Implementing ShareFile as cloud storage for a Windows Server 2008 R2

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Hi all,

I had a question from a colleague who currently uses ShareFile for distribution of their work product, and a question came up about using ShareFile for backups of their local files.

They're currently running a Windows Server 2008 R2 that hosts files over the network for their individual workstations. The files are relatively small, and the total amount of files for the office they'd like backed up is about 700gb.

What they'd like to potentially use ShareFile for is having a sort of cloud backup for some of their shared files. In a perfect world what they'd like to do is have it where, when files are added or changed, a cloud copy can be uploaded to ShareFile as a sort of backup.

My thought was that something like that could be done using ShareFile Sync on Windows for individual workstations, but could something be applied to that Windows Server environment to achieve the same results? I wasn't as familiar with the options on their server, so I'm hoping someone can point me in the right direction in terms of recommending a solution.

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Derek Letellier

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Posted 1 year ago

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Joseph Carpenter

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This may be more than you wanted to know, but this is my experience...

These cloud sync solutions can be used to create a hybrid "cloud/local" networking solution for SMBs to access local files, and also make the files available to cloud apps, mobile users, work from home, etc. Each sync product has its own unique challenges. e.g. DropBox, GDrive, ShareFile, Amazon, Azure, OneDrive, iCloud, Box, SpiderOak, JungleDisk, etc.  You can also "roll your own" using cloud accessible network attachable storage solutions like the ones from QNAP, Buffalo, Synology, etc. The market is saturated with solutions, and each solution has a myriad of custom implementations cooked up by admins just like us. 

It is worth nothing that creating a hybrid network with the dual purpose of providing local area network access to files that are also syncing to the cloud is NOT a true backup solution. If anything, the data is more vulnerable to network interruption, so creating a third tier backup solution to offline media is even more important. There are too many solutions for local sync, disk cloning and online backup to list them here. Just pick one that works for your situation and do not skip that extra backup.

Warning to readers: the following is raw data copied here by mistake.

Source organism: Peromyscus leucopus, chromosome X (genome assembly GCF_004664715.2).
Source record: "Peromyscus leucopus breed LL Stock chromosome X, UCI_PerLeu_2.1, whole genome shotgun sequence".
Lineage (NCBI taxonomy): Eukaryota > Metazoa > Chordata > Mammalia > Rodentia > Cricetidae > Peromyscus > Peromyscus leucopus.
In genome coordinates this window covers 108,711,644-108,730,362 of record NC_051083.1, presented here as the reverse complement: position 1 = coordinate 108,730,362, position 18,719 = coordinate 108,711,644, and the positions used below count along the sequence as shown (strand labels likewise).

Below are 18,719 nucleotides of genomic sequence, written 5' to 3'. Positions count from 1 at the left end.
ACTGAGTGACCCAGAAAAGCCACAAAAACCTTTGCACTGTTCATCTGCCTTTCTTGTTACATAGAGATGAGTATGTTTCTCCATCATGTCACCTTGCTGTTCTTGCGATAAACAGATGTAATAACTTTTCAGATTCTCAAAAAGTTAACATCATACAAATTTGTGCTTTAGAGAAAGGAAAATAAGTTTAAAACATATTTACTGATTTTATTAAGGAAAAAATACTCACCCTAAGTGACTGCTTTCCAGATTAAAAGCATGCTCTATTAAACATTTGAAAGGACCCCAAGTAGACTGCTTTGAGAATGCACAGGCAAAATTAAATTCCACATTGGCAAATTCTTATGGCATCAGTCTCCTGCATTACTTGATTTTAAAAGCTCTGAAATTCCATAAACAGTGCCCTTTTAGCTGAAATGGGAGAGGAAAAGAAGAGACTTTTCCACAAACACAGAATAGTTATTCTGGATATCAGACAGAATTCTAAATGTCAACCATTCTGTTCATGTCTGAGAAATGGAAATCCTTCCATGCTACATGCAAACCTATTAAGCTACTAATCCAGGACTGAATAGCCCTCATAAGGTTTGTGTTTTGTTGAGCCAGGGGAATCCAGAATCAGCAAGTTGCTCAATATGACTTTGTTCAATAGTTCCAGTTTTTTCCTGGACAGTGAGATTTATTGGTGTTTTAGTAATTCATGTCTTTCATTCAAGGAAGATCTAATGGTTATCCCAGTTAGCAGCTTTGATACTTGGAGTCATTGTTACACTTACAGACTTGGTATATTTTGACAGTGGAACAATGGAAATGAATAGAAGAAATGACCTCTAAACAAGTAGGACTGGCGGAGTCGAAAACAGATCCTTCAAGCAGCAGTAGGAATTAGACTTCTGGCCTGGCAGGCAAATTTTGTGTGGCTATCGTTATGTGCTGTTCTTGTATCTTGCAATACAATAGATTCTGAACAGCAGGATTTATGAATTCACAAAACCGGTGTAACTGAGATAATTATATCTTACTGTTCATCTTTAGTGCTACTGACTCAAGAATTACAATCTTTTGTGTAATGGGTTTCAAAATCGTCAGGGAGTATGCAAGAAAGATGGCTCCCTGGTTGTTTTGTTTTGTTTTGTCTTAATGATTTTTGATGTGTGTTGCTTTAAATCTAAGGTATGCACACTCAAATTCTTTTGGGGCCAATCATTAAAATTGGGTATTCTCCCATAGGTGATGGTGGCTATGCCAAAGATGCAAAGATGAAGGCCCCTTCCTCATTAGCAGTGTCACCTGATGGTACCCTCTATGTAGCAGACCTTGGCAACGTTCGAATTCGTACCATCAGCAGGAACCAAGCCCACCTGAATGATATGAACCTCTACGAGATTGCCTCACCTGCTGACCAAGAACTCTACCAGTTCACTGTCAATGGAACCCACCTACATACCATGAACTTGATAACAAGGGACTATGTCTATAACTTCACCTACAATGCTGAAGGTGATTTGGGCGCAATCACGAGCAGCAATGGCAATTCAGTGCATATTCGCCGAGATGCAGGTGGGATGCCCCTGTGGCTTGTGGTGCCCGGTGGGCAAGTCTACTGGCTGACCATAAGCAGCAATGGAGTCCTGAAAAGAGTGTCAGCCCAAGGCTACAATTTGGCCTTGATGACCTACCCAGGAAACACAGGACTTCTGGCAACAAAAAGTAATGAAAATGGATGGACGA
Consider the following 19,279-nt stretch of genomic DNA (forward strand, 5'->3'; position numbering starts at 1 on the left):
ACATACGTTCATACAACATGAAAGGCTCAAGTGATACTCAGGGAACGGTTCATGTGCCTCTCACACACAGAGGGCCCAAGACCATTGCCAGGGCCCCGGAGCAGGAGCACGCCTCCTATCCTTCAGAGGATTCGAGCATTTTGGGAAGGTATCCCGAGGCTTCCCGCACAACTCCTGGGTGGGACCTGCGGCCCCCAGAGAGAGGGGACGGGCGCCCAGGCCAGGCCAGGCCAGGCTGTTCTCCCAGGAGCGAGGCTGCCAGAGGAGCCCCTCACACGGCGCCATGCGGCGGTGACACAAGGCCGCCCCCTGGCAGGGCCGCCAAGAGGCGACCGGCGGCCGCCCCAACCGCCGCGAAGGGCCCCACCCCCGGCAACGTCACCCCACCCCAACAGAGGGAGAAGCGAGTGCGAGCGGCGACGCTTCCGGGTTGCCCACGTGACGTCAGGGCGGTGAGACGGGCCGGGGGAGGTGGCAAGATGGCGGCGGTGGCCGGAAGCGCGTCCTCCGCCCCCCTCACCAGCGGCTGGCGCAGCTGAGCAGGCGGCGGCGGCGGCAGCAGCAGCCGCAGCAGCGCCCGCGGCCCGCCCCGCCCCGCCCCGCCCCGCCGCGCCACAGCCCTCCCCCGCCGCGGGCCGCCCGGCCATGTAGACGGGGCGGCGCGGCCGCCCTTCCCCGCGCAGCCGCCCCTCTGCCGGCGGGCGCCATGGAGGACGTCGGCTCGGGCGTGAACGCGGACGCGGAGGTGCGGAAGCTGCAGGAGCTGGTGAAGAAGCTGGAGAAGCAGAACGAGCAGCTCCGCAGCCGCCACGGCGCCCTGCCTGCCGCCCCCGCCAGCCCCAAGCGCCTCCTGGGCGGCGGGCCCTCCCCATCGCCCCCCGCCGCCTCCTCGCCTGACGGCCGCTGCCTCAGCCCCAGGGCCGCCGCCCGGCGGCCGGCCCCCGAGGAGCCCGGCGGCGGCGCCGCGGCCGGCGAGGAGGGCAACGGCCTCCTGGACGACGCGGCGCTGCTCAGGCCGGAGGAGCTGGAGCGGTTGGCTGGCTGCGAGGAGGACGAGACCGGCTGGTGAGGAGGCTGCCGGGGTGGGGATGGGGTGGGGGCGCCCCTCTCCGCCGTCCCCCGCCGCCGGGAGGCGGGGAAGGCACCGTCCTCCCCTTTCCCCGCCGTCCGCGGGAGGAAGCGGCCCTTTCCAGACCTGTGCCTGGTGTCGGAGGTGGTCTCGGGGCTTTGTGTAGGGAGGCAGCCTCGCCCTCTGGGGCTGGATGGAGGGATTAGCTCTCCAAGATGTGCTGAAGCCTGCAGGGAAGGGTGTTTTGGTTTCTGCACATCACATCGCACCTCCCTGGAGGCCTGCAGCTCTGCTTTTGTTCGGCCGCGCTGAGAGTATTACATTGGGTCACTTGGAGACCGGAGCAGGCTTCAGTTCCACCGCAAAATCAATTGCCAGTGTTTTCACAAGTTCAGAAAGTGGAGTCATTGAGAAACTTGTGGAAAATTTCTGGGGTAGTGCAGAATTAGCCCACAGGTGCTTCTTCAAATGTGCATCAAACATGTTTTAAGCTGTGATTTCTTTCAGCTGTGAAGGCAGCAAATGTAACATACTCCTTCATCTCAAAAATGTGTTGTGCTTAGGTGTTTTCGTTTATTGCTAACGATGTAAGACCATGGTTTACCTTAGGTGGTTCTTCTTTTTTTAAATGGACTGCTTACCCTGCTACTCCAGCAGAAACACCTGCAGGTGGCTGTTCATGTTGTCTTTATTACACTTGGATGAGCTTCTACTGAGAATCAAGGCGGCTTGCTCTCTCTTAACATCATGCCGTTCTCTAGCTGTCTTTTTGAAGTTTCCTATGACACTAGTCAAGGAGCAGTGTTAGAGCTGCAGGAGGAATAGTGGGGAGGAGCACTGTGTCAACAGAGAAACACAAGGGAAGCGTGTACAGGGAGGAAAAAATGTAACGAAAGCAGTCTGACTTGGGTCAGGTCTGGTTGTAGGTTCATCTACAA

For the record, we moved off of "DropBox for Teams" mainly because of rapid cost increases, but also because the features in ShareFile were more flexible. Each solution has its pros and cons.


ShareFile Sync for Windows works fine on Windows Server 2012 with the following caveats.

The implementation I have in place comes from ShareFile Support, but is not a standard installation configuration. It uses symbolic links, and solves several issues related to administering a Windows LAN. I will discuss those issues and how we solved them. I will also mention as many "gotchas" as I can recall along the way so you can hopefully avoid them.

ATTENTION: In late 2018, ShareFile announced that the "ShareFile Sync for Windows" app will eventually be replaced with "Citrix Files for Windows". I'm not saying it is enough to halt your project, but this is a period of uncertainty. Be aware of the change and stay in touch with ShareFile Support is my best advice.

Definitely review all of the information in the installation guide:

and the user guide:

Gotcha: Be aware that ShareFile Sync does not run as a service, so you must leave an account logged on with Admin rights.  I leave my ShareFile server locked, instead of logging out. This is identical to how the DropBox client works on a server.

Gotcha: Be aware that the long filename issue in ShareFile being limited to 180 characters in the path is no joke. Take the time to search those files on your network before rolling out ShareFile and clean them up in advance. Be aware that ShareFile Sync adds about 47 characters to the path of the target folder, and does NOT support creating network file shares to subfolders within that path. It can be done, but try to keep things simple to avoid issues down the road. Also, keep your naming conventions tight as well, if your users will comply.